“It was almost like we had a huge research lab.”

They were able to dive in and really start to tailor the system to what they wanted, to not only measure progress, but make sure that what they were applying was transferring to the athletes and benefiting them both short- and long-term. Ballou left to be Notre Dame’s co-director of football strength and conditioning in 2017, and then they reunited at Indiana.

The chance to see what they could do at Alabama, and to take what they had learned to the highest level, was simply too good to pass up.

“It allows us, and it allows this program to have the most well-rounded, high-performance model you’ve seen in college football, period,” Ballou said.

“I keep using that term high-performance because it’s a big deal, because to me a high-performance environment has a bunch of really good people at their job, who come into work every day trying to optimize every second it is in their field. That’s what you see and what we wanted to be around.”

When an athlete first works with Alabama’s sports performance coaches approximately 15 different assessments are made, including a single-leg test. One part of it is to take the power production being exerted and compare it to the other leg, forming a ratio.

If the ratio isn’t even, and it almost never is, it might translate to something like the athlete being 13 percent weaker in one leg. There’s similar tests for hamstrings, and so on down the line. Workouts are then tailored to even things out.

“The closer you get to that [even] ratio the healthier you stay, and the faster you can get,” Ballou said. “And it’s held up 100 percent of the time over the course of our time doing this.”

Those 15 different assessments aren’t just a baseline, they’re done each and every month. In addition to strength there’s everything from velocity training to measuring explosive movements. Everything is done with a purpose and tracked.

The data is compiled, and compiled, and then analyzed, and analyzed some more. One of the things Rhea and Ballou have discovered is that being so thorough eliminates guesswork — which is always better.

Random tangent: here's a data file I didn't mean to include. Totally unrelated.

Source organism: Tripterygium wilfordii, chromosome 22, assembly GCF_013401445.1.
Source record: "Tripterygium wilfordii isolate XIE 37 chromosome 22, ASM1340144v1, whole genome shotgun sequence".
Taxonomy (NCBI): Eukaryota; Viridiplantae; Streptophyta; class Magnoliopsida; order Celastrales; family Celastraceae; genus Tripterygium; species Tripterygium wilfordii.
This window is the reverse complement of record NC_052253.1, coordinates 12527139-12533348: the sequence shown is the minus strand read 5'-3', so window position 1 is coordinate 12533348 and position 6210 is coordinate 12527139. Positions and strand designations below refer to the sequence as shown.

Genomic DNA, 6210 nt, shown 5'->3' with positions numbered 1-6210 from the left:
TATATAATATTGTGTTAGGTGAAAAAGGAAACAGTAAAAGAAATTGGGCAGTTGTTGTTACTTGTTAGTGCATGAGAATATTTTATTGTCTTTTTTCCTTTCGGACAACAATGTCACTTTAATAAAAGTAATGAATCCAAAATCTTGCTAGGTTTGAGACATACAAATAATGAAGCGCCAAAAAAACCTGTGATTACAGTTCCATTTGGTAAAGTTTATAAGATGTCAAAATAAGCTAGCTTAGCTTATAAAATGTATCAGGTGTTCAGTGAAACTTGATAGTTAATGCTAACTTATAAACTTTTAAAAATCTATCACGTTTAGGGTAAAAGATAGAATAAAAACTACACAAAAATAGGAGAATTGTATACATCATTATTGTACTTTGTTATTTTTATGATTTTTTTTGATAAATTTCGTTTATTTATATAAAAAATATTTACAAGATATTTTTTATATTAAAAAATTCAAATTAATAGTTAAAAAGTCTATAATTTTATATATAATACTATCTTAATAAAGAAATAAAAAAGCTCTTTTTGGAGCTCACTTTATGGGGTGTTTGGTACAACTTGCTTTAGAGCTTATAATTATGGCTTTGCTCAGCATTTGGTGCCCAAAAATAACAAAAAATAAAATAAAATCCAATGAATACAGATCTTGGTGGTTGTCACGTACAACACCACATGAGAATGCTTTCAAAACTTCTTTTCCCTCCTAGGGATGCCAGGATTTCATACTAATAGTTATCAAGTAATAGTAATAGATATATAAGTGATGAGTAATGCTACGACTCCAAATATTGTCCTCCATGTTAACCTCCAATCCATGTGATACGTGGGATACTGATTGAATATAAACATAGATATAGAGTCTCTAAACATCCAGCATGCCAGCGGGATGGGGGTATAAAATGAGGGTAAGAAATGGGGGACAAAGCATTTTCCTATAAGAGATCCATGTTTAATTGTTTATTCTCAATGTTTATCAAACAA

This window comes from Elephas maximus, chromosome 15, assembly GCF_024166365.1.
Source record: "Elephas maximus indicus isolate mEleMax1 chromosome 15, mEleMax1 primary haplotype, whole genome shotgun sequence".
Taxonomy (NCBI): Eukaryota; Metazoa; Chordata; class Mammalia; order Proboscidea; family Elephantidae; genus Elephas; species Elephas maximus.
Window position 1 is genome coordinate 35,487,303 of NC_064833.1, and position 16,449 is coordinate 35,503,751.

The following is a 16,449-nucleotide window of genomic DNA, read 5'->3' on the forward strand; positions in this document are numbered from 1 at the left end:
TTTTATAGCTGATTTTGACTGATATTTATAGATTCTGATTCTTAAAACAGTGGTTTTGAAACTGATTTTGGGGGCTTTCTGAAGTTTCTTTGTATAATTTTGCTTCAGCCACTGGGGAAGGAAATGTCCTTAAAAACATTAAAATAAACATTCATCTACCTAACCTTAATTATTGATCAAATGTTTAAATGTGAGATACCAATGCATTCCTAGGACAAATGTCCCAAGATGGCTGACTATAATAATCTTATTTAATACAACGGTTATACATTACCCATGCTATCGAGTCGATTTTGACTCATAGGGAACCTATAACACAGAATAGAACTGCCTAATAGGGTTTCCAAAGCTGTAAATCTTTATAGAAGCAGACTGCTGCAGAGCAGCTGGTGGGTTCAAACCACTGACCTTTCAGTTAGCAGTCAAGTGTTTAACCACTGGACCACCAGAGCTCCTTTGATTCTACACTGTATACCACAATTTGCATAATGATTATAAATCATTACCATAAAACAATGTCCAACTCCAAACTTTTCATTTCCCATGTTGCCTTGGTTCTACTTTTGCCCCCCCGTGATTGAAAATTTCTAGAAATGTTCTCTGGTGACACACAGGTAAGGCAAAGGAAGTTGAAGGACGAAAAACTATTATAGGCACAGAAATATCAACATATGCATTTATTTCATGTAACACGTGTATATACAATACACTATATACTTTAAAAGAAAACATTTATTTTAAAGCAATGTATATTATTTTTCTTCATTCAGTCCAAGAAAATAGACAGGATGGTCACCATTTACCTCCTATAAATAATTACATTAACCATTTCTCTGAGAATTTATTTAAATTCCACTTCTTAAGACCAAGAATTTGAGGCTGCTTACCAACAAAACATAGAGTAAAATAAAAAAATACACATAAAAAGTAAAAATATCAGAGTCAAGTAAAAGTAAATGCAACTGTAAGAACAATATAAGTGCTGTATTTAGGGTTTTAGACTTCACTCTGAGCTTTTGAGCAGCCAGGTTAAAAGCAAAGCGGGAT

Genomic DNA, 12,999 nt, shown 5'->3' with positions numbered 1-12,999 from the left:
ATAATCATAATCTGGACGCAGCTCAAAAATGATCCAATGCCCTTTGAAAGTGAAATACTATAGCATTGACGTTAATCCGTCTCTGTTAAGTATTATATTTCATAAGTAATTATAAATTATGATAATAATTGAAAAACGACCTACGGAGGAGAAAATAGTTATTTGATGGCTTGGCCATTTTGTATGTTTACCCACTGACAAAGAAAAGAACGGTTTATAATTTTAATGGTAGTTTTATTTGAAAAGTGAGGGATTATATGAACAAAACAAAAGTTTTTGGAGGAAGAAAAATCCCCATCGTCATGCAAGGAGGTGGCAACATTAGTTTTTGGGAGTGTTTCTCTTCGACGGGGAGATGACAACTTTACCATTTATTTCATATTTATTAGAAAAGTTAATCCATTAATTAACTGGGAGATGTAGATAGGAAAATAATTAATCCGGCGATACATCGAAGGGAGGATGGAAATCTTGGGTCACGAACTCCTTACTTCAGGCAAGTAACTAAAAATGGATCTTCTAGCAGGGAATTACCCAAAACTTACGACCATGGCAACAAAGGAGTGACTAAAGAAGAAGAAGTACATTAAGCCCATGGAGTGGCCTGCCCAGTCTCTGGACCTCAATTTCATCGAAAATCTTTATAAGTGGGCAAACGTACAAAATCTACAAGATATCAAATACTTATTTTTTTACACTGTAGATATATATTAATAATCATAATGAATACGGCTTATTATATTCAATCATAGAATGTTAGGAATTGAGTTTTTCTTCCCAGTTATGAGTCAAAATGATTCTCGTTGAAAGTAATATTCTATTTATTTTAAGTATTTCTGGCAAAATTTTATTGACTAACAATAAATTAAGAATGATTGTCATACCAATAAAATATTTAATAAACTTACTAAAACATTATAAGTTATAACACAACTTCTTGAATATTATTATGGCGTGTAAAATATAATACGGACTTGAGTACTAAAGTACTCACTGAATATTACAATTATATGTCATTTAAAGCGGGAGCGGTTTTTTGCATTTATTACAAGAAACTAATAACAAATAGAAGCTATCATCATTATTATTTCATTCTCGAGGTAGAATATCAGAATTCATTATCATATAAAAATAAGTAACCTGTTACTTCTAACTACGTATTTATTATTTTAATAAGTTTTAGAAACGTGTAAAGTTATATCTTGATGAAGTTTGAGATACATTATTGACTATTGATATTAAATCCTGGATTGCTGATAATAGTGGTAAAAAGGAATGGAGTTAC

“The way we break athletes down is every athlete, every football player and really every athlete in general, they all have weaknesses, flaws, issues, limitations that are holding them back from high performance,” Ballou said. “Every single one of them, the best of the best have it. So it’s our job to go find out what that is, and finding out what it is is one thing but attacking it and fixing it through training, through what we do on a day-to-day developmental process, that’s the hard part. That’s the really hard part.

“That’s the fun part for us.”

A good example was with standout wide receivers DeVonta Smith and Jaylen Waddle, who were already considered top-end players. Through speed testing Rhea felt that Waddle’s acceleration was essentially off the charts, but his top speed could be improved. Smith was the opposite. His top speed was already there, yet his acceleration had some potential to be better.

So their individual programs were designed accordingly. Eight weeks later, the data showed that both had improved in the areas focused.

“My acceleration has gotten better,” Smith said. “I kind of get to my top speed kind of quick so we’ve been working on my acceleration a lot.”

Take the assessments (there’s actually more than 15), and multiply that by the number of athletes, and one starts to get a feel for how vast this undertaking has been on a daily, weekly, monthly and season basis.

There are also numerous layers to what they’re doing. Strength and conditioning are the most obvious components, but so are nutrition, recovery and sleep. Not taking care of each only increases the odds of something negative occurring and limiting one’s own potential.

Think of it like this. If the best college football players are like Ferraris, how much better do they run when finely tuned and all four wheels are perfectly balanced and aligned?

That’s what’s at the heart of the new sports science center, and why Alabama considers it such an important addition, especially when no one in college football has anything like it.

“It’s sort of the centerpiece that tries and bring data points from all those different areas together, to make sure that we’re really all on the same page when it comes to getting the most out of our athletes,” Rhea said.

“What I think we’ve done in five years is true innovation. Once you really know who the system works and how athletes respond to certain things, what signs to look for, then you really get busy with innovation. You start seeing things that maybe we never even considered before, let alone knew how to address.”